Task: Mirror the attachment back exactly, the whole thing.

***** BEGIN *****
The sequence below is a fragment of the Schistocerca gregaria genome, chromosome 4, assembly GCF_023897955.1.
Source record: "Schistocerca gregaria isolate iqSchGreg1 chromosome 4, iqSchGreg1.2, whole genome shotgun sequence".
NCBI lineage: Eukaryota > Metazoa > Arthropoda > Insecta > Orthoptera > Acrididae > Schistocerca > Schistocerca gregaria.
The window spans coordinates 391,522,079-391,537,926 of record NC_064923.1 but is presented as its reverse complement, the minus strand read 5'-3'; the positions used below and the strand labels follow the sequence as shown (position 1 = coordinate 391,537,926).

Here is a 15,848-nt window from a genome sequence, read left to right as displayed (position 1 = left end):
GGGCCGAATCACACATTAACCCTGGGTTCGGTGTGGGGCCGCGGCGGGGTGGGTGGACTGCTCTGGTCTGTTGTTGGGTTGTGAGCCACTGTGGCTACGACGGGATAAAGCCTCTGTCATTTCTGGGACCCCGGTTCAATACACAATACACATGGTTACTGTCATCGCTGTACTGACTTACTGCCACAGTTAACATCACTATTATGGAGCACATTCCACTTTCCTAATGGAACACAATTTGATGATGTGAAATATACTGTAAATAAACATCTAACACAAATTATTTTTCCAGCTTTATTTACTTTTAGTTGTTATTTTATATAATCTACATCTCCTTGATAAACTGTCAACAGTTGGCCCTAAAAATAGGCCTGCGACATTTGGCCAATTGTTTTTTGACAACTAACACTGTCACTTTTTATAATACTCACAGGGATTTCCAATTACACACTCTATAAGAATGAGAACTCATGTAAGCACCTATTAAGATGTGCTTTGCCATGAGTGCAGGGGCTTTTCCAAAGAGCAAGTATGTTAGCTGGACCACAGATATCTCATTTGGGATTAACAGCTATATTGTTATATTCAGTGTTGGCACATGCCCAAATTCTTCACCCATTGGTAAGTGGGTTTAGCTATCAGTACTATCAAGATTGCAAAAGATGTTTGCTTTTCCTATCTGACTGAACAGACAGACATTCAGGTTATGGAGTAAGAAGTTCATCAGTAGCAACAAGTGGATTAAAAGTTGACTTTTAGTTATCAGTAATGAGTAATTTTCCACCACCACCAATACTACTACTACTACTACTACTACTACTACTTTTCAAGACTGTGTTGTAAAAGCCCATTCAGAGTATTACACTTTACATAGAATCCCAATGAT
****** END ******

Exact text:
The sequence below is a fragment of the Schistocerca gregaria genome, chromosome 4, assembly GCF_023897955.1.
Source record: "Schistocerca gregaria isolate iqSchGreg1 chromosome 4, iqSchGreg1.2, whole genome shotgun sequence".
NCBI lineage: Eukaryota > Metazoa > Arthropoda > Insecta > Orthoptera > Acrididae > Schistocerca > Schistocerca gregaria.
The window spans coordinates 391,522,079-391,537,926 of record NC_064923.1 but is presented as its reverse complement, the minus strand read 5'-3'; the positions used below and the strand labels follow the sequence as shown (position 1 = coordinate 391,537,926).

Here is a 15,848-nt window from a genome sequence, read left to right as displayed (position 1 = left end):
GGGCCGAATCACACATTAACCCTGGGTTCGGTGTGGGGCCGCGGCGGGGTGGGTGGACTGCTCTGGTCTGTTGTTGGGTTGTGAGCCACTGTGGCTACGACGGGATAAAGCCTCTGTCATTTCTGGGACCCCGGTTCAATACACAATACACATGGTTACTGTCATCGCTGTACTGACTTACTGCCACAGTTAACATCACTATTATGGAGCACATTCCACTTTCCTAATGGAACACAATTTGATGATGTGAAATATACTGTAAATAAACATCTAACACAAATTATTTTTCCAGCTTTATTTACTTTTAGTTGTTATTTTATATAATCTACATCTCCTTGATAAACTGTCAACAGTTGGCCCTAAAAATAGGCCTGCGACATTTGGCCAATTGTTTTTTGACAACTAACACTGTCACTTTTTATAATACTCACAGGGATTTCCAATTACACACTCTATAAGAATGAGAACTCATGTAAGCACCTATTAAGATGTGCTTTGCCATGAGTGCAGGGGCTTTTCCAAAGAGCAAGTATGTTAGCTGGACCACAGATATCTCATTTGGGATTAACAGCTATATTGTTATATTCAGTGTTGGCACATGCCCAAATTCTTCACCCATTGGTAAGTGGGTTTAGCTATCAGTACTATCAAGATTGCAAAAGATGTTTGCTTTTCCTATCTGACTGAACAGACAGACATTCAGGTTATGGAGTAAGAAGTTCATCAGTAGCAACAAGTGGATTAAAAGTTGACTTTTAGTTATCAGTAATGAGTAATTTTCCACCACCACCAATACTACTACTACTACTACTACTACTACTACTTTTCAAGACTGTGTTGTAAAAGCCCATTCAGAGTATTACACTTTACATAGAATCCCAATGAT